What Is Chinese Acupoint Massage?
Chinese massage is closely related to acupuncture in its use of the meridian system and is considered to be effective for a similar range of health problems. It is an effective and comprehensive therapy and is regarded alongside herbs, diet, qigong and one of the fundamental arts of Traditional Chinese Medicine.
Massage is of course as old as human kind. However even with this perspective the pedigree of Chinese massage is impressive. There are massage textbooks as far back as the Nei Jing (722-481 BC) the most ancient medical texts.
Chinese techniques were imported to Japan and eventually gave rise to Japanese Shiatsu. Later still Peter Henrik Ling learned from Chinese masters before developing Swedish Massage the origin of Western bodywork.
The development of the Chinese tradition came from the synergy between four groups, doctors who brought the sophisticated medical theories of TCM to massage, martial arts who combined deep experience of qi with great ability to heal injuries, Bhuddist and Taoist adepts who used massage as an essential support to their spiritual yoga and laymen often blind practitioners offering massage for pleasure and relaxation.
It is widely practised and taught in hospital and medical schools and is an essential part of primary healthcare. The astounding success of China’s athletes and gymnasts is due at least in part to the use old traditional massage in their training. Chinese massage is in fact not a single therapy but encompasses three related and overlapping areas.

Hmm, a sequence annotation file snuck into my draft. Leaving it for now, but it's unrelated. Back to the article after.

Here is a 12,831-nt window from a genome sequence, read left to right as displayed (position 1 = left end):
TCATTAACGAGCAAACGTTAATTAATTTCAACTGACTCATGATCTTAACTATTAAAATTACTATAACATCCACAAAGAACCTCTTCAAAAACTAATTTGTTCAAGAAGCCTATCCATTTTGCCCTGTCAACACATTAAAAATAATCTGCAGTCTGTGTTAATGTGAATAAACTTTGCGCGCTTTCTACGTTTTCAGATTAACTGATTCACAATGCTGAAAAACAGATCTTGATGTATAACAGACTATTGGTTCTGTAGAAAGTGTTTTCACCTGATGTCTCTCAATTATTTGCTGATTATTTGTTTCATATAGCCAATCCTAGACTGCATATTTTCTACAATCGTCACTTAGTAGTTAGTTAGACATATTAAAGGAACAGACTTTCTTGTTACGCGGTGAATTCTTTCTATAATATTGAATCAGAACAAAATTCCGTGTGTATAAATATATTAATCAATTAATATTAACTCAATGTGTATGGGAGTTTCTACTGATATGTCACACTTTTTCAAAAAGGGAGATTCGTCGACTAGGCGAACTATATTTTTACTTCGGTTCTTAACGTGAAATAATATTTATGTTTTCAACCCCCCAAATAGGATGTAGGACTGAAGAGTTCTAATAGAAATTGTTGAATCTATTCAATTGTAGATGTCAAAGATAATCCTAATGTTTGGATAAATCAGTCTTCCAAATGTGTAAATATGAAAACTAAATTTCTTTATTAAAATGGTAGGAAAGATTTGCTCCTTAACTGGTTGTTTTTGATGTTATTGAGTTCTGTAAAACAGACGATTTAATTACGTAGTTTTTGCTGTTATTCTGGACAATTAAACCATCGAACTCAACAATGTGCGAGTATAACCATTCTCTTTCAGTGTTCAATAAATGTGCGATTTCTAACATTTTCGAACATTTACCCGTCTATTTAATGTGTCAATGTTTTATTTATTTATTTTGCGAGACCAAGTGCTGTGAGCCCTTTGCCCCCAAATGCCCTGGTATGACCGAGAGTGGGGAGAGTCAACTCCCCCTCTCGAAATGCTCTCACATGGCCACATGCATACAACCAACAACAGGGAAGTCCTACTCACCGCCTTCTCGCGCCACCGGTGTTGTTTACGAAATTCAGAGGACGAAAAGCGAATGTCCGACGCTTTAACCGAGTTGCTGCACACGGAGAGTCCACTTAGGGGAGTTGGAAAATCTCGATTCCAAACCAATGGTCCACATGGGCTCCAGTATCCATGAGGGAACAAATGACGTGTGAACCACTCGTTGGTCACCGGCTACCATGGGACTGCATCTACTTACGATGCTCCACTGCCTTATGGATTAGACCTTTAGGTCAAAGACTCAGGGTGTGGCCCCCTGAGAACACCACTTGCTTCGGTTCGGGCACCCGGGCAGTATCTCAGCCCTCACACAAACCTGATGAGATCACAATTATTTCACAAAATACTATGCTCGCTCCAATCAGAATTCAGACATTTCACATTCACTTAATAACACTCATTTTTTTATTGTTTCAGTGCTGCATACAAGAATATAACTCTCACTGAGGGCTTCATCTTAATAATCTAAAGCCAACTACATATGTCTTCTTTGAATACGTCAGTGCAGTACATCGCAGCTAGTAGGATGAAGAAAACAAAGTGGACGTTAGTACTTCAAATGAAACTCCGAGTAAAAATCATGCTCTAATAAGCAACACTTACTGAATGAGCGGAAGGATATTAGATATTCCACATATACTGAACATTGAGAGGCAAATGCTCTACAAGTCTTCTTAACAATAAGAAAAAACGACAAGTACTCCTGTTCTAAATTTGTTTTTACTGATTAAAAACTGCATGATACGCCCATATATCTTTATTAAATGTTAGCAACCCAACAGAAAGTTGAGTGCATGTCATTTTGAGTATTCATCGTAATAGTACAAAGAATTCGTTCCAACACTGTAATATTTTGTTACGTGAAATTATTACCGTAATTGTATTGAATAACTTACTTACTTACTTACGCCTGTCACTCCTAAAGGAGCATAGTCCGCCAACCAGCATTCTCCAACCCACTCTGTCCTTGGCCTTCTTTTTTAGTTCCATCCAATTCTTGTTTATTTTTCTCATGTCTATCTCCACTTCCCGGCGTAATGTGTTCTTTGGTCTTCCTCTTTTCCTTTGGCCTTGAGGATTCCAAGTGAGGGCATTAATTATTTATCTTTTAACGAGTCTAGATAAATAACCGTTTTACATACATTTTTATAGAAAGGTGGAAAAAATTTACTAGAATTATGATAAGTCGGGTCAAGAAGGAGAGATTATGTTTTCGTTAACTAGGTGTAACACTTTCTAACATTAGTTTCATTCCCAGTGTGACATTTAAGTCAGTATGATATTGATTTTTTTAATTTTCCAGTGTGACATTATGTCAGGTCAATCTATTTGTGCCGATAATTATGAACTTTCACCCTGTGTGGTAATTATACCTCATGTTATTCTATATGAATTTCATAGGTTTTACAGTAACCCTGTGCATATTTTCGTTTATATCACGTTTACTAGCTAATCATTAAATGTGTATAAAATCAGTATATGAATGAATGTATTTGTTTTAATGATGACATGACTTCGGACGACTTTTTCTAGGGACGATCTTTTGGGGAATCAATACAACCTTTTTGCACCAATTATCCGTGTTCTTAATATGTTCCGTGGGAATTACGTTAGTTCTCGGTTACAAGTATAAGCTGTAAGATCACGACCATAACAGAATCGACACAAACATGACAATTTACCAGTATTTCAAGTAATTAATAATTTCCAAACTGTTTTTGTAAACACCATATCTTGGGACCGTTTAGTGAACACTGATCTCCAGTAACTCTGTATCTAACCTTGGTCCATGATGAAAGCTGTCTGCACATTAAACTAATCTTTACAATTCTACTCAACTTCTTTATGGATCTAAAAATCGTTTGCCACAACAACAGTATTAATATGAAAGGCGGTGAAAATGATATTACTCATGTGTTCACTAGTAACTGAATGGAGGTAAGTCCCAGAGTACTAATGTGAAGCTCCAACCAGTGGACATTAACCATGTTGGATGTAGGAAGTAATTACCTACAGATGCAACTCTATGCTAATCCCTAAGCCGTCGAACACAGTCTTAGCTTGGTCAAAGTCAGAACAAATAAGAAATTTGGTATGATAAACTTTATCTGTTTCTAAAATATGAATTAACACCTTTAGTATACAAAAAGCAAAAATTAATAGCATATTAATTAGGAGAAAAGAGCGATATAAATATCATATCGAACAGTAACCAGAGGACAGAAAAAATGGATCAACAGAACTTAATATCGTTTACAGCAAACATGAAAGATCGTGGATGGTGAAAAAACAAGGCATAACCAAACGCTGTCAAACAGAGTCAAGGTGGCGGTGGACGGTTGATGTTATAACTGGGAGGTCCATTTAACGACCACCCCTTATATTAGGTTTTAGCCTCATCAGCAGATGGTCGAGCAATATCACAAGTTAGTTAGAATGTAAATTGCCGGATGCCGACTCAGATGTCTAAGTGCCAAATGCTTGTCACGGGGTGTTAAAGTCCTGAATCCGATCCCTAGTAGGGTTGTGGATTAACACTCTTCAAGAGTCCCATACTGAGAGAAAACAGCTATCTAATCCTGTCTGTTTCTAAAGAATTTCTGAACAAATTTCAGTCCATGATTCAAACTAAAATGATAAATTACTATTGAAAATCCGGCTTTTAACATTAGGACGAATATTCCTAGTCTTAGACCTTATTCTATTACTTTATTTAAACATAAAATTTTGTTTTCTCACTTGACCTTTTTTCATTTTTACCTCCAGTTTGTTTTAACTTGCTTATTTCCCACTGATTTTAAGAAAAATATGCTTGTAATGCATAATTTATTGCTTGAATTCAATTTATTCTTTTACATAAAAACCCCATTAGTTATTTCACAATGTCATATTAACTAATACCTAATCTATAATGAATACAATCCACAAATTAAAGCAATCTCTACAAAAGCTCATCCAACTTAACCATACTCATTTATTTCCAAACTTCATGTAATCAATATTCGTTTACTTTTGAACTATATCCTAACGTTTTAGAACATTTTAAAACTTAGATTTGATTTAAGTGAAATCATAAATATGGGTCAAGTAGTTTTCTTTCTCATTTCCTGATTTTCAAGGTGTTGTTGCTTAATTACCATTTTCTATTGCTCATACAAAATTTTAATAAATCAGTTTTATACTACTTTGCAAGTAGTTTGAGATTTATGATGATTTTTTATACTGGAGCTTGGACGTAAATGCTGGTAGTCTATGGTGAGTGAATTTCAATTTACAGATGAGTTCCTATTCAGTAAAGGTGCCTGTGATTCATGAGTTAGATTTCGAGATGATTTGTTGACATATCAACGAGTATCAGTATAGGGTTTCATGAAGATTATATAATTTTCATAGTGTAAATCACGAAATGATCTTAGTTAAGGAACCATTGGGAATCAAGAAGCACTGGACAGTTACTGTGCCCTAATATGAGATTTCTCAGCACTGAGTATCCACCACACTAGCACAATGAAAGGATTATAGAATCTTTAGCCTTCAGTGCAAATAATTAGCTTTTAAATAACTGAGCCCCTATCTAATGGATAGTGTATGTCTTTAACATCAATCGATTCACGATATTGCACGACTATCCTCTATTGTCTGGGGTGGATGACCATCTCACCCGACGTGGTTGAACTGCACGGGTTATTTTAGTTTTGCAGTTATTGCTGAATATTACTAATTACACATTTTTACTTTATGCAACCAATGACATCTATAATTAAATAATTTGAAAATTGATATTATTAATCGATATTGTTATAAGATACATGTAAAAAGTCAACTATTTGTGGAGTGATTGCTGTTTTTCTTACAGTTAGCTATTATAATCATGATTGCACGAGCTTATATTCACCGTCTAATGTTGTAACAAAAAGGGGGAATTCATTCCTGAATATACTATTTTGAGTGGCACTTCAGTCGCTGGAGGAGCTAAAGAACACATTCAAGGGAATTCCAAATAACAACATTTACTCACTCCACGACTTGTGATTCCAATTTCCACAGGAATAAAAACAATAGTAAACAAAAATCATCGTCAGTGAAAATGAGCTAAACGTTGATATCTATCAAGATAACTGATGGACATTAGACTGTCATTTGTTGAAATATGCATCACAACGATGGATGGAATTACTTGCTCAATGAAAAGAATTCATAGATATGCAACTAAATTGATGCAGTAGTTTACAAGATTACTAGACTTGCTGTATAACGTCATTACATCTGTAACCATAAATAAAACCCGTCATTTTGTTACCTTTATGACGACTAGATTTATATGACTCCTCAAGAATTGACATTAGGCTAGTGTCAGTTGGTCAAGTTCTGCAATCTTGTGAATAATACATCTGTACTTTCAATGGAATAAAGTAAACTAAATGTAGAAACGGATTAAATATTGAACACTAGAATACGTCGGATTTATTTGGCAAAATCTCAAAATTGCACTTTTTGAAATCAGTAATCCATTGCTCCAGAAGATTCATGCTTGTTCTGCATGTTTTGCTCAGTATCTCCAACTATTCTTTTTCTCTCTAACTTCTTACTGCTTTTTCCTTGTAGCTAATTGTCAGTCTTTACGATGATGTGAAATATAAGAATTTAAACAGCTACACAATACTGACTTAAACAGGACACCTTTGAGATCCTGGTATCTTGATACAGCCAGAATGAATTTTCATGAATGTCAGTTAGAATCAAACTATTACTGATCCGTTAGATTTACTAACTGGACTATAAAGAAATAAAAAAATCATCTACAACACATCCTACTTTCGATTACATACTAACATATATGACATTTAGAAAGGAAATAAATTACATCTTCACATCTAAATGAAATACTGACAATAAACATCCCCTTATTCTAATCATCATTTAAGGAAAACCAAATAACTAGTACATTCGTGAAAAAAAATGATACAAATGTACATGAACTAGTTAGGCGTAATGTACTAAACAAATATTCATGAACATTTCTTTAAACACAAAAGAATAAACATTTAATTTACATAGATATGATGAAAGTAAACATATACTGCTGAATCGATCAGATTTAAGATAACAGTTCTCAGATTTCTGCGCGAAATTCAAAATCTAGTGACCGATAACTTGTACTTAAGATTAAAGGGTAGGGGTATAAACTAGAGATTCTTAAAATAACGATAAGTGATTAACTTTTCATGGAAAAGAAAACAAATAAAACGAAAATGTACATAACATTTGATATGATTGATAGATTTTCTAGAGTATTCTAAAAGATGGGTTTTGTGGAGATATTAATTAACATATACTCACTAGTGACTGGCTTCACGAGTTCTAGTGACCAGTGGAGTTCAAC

Press and rub - massage for rejuvenation and health maintenance. Widely used in the home and in martial arts, qi gong and sports training.
Push and grasp - sophisticated medical massage used to treat injuries, joint and muscle problems and internal disorders.
Acupoint press - familiar as acupressure. Uses simple pressure techniques. Very much a home remedy but also used by acupuncturists when needles are not suitable.
Meridians (jing-luo) theory - the basis of Chinese Massage
Like acupuncture Chinese Massage is based on the theory of meridians or channels and collaterals. According to this theory the body is networked by a system of pathways which function to transport qi and blood, to regulate yin and yang, to protect against external pathogens and to link the internal organs with the exterior. Blockage of the meridians causes pain and is intimately connected with all health problems.
Chinese Massage is primarily focused on the meridians and on acupoints where qi gathers and can be easily manipulated. Massage techniques are understood to affect the meridians by:
activating qi and blood ( in the sense of increasing its activity)
regulating qi and blood ( in the sense of dispersing stagnation and guiding counterflow)
dredging the channels ( in the sense of removing external pathogens like cold and damp)
Massage also relaxes the jin ( sometimes mistranslated as tendons, jin actually refers to the function of all soft and connective tissue in relation to movement and flexibility) to ease spasm and increase flexibility and straightens the joints. Both jin and joints closely affect the flow of qi in the jing luo.
What is particularly interesting is that these effects create movement in one form or another. Since in TCM terms pain is simply a lack of free flow of qi and blood, this is why Chinese Massage is such a powerful treatment for pain.